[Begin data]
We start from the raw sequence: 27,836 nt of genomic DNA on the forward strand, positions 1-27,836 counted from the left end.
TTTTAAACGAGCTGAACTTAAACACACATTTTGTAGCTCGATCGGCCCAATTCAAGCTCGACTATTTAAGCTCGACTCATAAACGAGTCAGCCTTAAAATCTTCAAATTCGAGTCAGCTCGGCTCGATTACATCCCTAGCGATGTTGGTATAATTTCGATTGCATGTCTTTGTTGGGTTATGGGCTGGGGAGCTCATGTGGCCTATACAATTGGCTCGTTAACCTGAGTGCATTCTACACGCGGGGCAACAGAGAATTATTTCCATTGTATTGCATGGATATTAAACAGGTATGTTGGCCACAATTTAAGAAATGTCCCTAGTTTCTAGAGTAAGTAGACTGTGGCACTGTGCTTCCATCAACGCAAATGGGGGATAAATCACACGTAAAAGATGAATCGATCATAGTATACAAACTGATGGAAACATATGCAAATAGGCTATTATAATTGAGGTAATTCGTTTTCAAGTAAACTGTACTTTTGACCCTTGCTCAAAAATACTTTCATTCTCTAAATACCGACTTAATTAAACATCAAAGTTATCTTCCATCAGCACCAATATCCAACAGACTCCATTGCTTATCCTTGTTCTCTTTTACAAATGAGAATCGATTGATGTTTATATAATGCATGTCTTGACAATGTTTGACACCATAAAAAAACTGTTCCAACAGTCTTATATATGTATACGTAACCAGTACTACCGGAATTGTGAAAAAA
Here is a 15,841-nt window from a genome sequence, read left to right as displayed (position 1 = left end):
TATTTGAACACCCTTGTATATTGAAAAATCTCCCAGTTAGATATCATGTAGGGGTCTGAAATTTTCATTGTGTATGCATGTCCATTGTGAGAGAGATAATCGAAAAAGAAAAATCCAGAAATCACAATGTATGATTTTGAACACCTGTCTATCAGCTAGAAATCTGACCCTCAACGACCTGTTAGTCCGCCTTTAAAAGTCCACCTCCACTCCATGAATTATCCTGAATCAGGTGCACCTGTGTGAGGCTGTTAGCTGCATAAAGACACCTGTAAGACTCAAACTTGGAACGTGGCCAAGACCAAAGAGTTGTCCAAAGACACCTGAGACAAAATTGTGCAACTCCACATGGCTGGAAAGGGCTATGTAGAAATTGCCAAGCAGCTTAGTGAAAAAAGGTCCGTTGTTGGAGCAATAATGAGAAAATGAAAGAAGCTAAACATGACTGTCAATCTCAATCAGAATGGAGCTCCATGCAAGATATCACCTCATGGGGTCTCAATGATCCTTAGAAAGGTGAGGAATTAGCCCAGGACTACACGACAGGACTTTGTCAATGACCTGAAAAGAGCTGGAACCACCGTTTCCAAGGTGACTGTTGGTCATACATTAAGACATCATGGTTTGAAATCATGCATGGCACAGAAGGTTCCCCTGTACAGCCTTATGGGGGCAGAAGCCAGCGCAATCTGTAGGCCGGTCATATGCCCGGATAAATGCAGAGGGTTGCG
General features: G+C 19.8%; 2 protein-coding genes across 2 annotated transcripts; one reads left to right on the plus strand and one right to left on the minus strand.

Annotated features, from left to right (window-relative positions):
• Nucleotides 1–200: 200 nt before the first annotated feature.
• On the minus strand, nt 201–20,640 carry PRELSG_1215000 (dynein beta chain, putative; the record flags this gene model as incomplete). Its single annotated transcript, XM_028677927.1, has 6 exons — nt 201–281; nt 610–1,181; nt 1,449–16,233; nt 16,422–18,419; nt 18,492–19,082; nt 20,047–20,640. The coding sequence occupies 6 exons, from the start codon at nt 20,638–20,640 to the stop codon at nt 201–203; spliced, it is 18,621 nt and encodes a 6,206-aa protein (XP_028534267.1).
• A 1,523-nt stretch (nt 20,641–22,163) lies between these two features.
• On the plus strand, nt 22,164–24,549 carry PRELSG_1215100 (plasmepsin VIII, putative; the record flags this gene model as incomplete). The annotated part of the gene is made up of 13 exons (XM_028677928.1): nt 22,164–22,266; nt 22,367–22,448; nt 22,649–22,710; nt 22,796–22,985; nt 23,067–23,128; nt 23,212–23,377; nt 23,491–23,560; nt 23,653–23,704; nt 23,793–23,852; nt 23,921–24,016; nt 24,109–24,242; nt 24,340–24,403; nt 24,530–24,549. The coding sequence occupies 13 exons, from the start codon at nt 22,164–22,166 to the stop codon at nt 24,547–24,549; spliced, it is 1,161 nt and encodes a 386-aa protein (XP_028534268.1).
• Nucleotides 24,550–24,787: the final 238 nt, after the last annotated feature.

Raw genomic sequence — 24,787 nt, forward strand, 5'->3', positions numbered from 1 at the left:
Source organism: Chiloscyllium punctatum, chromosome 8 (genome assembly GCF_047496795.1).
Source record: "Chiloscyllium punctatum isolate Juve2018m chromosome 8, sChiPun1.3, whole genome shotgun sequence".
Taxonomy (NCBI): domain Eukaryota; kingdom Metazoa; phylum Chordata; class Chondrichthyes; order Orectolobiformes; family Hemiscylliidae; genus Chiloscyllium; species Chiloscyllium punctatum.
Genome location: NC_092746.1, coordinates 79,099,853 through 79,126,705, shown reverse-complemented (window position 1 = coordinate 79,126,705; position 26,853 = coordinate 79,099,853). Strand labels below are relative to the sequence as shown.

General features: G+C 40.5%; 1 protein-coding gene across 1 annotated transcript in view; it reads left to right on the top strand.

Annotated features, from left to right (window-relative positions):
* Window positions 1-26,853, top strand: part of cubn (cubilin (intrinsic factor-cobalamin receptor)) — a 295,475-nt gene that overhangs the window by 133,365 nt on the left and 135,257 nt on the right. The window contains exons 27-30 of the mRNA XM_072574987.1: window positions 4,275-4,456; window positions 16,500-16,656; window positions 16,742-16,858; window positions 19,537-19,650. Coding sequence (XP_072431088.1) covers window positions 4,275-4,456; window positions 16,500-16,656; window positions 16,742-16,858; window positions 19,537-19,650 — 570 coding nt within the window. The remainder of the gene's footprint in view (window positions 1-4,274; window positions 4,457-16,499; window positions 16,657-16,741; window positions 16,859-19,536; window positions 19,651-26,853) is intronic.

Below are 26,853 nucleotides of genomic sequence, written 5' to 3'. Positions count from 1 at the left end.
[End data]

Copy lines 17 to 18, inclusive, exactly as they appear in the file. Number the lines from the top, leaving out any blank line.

General features: G+C 40.5%; 1 protein-coding gene across 1 annotated transcript in view; it reads left to right on the top strand.

Annotated features, from left to right (window-relative positions):